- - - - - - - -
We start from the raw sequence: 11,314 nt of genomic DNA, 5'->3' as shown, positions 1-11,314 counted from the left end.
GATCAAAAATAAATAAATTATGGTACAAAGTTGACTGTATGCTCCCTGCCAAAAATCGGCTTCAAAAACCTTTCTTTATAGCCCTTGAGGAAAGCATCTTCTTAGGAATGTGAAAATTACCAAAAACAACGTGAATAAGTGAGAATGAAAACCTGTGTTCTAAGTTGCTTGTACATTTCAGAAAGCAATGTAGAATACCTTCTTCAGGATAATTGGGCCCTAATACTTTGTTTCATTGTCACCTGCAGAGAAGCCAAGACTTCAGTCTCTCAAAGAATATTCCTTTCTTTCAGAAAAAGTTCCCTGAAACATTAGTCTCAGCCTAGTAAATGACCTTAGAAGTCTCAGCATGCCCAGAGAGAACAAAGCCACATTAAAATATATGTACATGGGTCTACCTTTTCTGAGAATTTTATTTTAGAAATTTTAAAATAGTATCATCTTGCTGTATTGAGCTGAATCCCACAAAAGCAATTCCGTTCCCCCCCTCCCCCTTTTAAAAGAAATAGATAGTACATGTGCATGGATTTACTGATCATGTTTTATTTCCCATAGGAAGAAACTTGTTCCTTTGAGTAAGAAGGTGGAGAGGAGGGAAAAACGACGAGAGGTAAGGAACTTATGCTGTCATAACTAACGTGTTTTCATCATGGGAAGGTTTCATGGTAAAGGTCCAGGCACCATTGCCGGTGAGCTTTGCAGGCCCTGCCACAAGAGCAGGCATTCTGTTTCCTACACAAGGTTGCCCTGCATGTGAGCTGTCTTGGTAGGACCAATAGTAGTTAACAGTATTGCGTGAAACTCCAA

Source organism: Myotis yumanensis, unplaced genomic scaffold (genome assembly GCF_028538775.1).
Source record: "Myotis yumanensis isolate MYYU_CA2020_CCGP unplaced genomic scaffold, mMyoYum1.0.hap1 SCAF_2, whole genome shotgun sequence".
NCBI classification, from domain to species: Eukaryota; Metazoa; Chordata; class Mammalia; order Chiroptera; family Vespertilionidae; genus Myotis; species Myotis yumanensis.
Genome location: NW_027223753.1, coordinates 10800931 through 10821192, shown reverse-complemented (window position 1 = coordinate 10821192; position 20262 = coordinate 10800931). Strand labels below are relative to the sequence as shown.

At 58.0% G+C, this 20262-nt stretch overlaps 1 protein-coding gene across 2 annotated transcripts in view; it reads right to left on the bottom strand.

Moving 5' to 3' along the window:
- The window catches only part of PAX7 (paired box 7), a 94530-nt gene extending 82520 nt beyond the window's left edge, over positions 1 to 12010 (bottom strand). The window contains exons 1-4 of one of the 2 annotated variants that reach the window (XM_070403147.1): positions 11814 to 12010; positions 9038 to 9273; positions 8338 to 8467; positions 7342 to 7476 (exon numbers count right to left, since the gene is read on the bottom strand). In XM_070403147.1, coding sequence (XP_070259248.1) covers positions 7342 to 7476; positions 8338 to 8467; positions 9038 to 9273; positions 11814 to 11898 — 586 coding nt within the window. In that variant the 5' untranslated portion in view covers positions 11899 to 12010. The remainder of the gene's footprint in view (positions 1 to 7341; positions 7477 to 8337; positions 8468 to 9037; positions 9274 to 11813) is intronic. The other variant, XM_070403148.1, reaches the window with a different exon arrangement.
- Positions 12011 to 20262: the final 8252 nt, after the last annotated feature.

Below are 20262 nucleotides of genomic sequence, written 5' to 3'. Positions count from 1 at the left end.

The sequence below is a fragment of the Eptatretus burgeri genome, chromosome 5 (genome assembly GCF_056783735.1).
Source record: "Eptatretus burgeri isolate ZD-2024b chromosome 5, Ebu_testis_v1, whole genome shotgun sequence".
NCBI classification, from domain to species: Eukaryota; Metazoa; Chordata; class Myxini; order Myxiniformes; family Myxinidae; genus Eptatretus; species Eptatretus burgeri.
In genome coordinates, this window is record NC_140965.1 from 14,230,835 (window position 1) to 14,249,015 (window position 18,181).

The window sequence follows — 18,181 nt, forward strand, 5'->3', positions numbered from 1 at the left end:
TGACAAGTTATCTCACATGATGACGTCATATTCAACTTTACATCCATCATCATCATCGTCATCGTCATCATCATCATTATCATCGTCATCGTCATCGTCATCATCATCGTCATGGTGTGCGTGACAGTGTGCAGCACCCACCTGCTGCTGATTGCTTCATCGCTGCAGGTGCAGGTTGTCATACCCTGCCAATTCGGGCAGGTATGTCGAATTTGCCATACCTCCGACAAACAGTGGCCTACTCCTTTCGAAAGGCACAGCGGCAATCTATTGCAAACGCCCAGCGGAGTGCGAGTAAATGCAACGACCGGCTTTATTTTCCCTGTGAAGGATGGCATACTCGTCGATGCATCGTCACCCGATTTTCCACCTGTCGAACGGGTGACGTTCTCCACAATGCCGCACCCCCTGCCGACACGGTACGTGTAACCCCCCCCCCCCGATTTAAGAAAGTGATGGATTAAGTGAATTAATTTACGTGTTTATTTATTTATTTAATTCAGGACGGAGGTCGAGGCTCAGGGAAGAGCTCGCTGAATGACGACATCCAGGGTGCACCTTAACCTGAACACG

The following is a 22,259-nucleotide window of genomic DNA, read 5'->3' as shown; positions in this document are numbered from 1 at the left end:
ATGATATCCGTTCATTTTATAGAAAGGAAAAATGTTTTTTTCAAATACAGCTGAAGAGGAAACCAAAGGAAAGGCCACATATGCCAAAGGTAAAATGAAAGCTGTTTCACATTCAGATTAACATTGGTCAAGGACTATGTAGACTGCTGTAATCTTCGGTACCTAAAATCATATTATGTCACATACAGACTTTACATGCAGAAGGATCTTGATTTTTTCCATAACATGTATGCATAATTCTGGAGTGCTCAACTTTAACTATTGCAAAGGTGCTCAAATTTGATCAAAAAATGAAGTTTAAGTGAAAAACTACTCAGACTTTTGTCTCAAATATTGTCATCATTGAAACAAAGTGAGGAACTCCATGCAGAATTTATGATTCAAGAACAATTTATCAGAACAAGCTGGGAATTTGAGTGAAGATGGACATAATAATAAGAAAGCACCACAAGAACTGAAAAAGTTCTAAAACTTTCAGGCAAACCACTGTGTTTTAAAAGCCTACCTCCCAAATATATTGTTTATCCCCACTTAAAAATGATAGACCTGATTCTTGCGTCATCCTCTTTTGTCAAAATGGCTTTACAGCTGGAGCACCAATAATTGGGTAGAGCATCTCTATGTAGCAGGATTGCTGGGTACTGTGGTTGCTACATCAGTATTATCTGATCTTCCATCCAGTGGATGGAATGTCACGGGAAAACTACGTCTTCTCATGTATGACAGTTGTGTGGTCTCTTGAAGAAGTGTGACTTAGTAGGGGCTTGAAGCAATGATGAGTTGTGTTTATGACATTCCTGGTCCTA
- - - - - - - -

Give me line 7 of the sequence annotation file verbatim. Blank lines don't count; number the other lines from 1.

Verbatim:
At 58.0% G+C, this 20262-nt stretch overlaps 1 protein-coding gene across 2 annotated transcripts in view; it reads right to left on the bottom strand.